Zalman Aharon excitedly answered that once again he was taller.

"Aha!" said Rabbi Shmuel. "To be bigger than your friend, there is no need to pull him down. Simply elevate yourself!"

This week, on the 18th of Elul, we mark the birthdays of two pioneers who devoted their lives to campaigning against negative campaigning. I'm talking about Rabbi Israel Baal Shem Tov (1698-1760), father of the chassidic movement, and Rabbi Schneur Zalman of Liadi (1745-1812), who founded the Chabad stream of chassidism.

They lived in Eastern Europe during a time when negative campaigning in the context of government – i.e. speaking against the Czar – wasn't an issue, considering that most people preferred their heads to remain attached to their necks. What bothered them was negative campaigning in the sphere of religion. Specifically in the contest between spirituality and physicality, holiness vs. the mundane, the body vs. the soul.

Before these two chassidic masters entered the picture, it was in vogue to win the battle against materialistic tendencies by deriding the world of the corporeal. It is so shallow... It is what we have in common with animals... Its pleasures are but fleeting...

Chassidic teachings came along and challenged us to put the spiritual on a pedestal rather than wrestle with the material in its ditch. Instead of focusing on the lowliness of the mundane, concentrate on the sublimity of the spirit. As one of the chassidic mentors of a previous generation once said, "if the pleasure seeking people of the world were introduced to the delights offered by prayer and the communion with the divine that it affords, they would abandon all other pleasures and pray all day!"

Crack open a chassidic text and study about G‑d, His awe-inspiring splendor and His magnificent deeds. And G‑d craves a relationship with you and me, as individuals. We can unite with Him through studying Torah, praying, and observing His mitzvot. Vote for the spirit not because the alternative is depressing, but because the spirit is the absolute best place for you to cast your ballot.

And ultimately, chassidism teaches us, the whole materialism-bashing movement is downright misdirected. Materialism is only negative when misused. To quote the Rebbe:

The chassidic school of thought teaches the predominance of form over matter and the unique quality of the material when it is purified . . . the two are to be so thoroughly fused that one cannot detect where either of them begins or ends . . . The One G‑d created them both, and for one purpose—to reveal the light of holiness of His hidden power. Only both of them together will complete the perfection desired by the Creator.

As I entered the profound month of Elul I started to hear much discussion and debate about lipstick. I knew that there must be an Elul message in there somewhere! I began to think about a topic I really don't think about much. Make-up. Of course, everything is found in the Torah so I scoured my encyclopedic mind (okay, I used a CD ROM) for accessorized swine in the Torah.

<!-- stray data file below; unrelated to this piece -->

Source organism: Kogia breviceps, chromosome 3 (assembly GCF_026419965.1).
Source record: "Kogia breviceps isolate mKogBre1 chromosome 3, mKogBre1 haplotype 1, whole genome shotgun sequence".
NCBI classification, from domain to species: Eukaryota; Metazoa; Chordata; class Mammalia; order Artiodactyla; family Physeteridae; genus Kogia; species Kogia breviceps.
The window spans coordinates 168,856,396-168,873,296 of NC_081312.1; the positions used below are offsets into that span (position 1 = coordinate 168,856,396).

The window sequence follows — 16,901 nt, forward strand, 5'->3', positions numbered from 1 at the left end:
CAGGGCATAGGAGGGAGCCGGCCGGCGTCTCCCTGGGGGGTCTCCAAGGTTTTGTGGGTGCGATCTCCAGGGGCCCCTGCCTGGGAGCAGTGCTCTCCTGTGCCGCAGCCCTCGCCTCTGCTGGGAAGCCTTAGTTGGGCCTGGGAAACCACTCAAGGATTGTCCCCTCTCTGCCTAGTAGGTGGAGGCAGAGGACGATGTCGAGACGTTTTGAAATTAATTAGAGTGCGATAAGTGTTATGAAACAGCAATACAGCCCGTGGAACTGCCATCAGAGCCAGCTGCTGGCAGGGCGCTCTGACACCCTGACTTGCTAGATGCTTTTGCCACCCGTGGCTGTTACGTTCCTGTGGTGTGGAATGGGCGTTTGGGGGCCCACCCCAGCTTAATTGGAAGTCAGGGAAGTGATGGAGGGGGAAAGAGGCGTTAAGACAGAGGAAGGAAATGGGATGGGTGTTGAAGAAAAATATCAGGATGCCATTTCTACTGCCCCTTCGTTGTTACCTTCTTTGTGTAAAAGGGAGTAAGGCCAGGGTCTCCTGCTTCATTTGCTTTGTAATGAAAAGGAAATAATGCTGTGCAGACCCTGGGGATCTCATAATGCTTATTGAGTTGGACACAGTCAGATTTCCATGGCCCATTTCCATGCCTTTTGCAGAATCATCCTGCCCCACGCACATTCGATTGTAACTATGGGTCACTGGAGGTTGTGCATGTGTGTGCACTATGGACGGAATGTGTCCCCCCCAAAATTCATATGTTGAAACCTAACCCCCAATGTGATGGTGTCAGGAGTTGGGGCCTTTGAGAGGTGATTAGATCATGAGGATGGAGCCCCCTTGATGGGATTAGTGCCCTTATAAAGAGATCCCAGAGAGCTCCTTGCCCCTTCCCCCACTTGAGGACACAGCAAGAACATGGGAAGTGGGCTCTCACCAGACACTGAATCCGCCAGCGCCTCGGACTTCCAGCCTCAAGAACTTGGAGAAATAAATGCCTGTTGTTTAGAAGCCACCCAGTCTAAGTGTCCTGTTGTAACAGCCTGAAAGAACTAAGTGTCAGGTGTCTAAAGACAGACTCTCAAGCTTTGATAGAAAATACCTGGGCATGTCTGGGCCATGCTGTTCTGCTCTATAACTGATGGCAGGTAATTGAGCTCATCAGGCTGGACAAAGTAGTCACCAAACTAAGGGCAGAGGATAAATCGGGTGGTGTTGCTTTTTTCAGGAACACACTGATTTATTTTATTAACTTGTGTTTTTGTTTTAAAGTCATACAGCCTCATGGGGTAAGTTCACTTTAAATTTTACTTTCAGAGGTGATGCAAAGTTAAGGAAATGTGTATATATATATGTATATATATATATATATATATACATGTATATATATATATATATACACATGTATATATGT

And wouldn't you know it—King Solomon in his book of Proverbs already makes mention of lipstick on a swine. You don't believe me? Okay, it isn't lipstick, it's another facial accessory, a golden nose ring. "A golden nose ring on the snout of a swine."

But his metaphor goes even further than our lipstick imagery. Not only does it not change the pig, it is in extreme poor taste. So, cosmetics lesson #1: an accessory that does not fit is worse than worthless. It detracts from the image.

Let's take a deeper look at make-up (a bit of an oxymoron there) and other accessories in order to reach the very profound cosmetics lesson #2.

The purpose of make-up is not to conceal—a mask or a paper bag would do a much better job. Rather, it is meant to enhance what is already there.

Certain parts may need to be masked, but it is all towards the larger goal of enhancement. Cosmetics lesson #2: Make-up is designed to showcase the face, and bring out the true inner beauty.

Make-up to enhance who we are is in good taste. Make-up to hide who we are, well, we call them clowns.

So, what does this have to do with Elul? It is a month of change and transformation. So, we need to know the fundamentals of make-up and accessories and how to apply them. Because, indeed, Judaism is chock-full of holy adornments. We call them mitzvot.

A person could look at a mitzvah and say, "It seems so superficial. I take a candle and light it at a particular time. Or, I take a piece of parchment and affix it to the doorposts of my house. But what about my genuine self, the inner me? I can only reach that through meditation and other non-worldly endeavors."

And so we go to cosmetics lesson #2. All of the superficial aspects of Judaism are very significant. They may seem only skin deep, but just like make-up, when applied properly they bring out the true inner beauty. If one decides to give charity, attend synagogue or light Shabbat Candles these are deeds performed externally, but they evince the pure, brilliant light of the neshamah (soul). The mitzvah showcases our neshamah to the outer world, and first and foremost to our own self.